How To Find the Right Fish Food
There’s nothing like refueling after a long, satisfying workout. For your fish friends exploring the tank all day, it’s no different. But just like us, different fish have different diets. Many fish owners have several different species in the tank, and in the wild they’d all be hunting down their own distinct chow of choice. That’s no reason to feel overwhelmed, though. There’s a wide variety of fish food out there, and with this handy guide, your fish will be swimming the day away with full bellies in no time.
- First things first: Make sure you know whether your fish is an herbivore, a carnivore, or an omnivore. With the exception of unprocessed food like worms or plants, most types of fish food come in varieties that can suit any fish diet—but it’s important to make sure you know what ingredients you’re looking for before you buy.
- Flakes are a good place to start for any fish owner new to the game. Straightforward and convenient, they’re easy and quick to sprinkle into a tank. They can feed many fish; some feed a wide variety of tropical fish, while others are meant for a specific species, like goldfish flakes. Flakes are especially good for those species of fish that tend to hang around the top of the tank.
- If you’ve got some bigger fish that frequent the bottom of your tank, give pellets a try. These sink to the bottom and ensure that the bottom-feeders don’t have to compete with the spry little guys at the top. Like flakes, pellets come in species-specific varieties, too—great for a koi pond.
- Another option for bigger groups of fish is freeze-dried food, like bloodworms. Unlike flakes or pellets, you’re generally dealing here with whole, unprocessed worms. Since they’re freeze-dried, they’re much easier to handle than live or unfrozen worms—and they make for a quite hearty fish dinner indeed. Many fish owners use bloodworms occasionally, but not as the primary food for their fish. Bloodworms make a tasty treat for most any species, and are especially appetizing for large fish like catfish and eels.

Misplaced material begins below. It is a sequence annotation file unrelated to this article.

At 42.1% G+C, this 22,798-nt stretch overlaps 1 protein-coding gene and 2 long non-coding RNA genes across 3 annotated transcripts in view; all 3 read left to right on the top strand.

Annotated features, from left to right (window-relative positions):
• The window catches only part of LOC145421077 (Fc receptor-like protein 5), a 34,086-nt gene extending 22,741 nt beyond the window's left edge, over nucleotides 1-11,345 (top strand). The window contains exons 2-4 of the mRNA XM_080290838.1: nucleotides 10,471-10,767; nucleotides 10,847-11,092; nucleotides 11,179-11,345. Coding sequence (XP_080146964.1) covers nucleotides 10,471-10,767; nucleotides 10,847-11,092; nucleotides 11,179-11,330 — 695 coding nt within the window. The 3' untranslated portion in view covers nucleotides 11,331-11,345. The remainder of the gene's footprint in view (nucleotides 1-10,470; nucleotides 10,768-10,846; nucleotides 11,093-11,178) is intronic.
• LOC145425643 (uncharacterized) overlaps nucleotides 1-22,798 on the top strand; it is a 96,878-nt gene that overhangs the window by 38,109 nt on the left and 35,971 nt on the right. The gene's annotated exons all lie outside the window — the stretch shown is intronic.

- Once you’ve got the best kind of fish food for your tank or pond nailed down, you can develop a feeding schedule that works for you and keeps your fish healthy. When it comes to feeding your fish, it’s a balancing act: you’ll want to make sure that you feed your fish enough to keep them plump and prevent them from getting antsy, but if too much of the food goes uneaten it can decompose and develop some nasty excesses of bacteria, ammonia, and other substances that aren’t so great for your swimmers. As a result, it’s good to pay attention to the amount you’re feeding them, and adjust accordingly if you start to notice large amounts remaining.
- Finally, no fish likes to be forgotten. It’s important to make sure that your fish get fed even when you’re not around. If you’re going out of town, a feeder can do the work for you. These blocks, which you simply drop in the tank before heading out, release food gradually, ensuring that your fish get all the nutrition they need for a week or two without gorging themselves on the first day.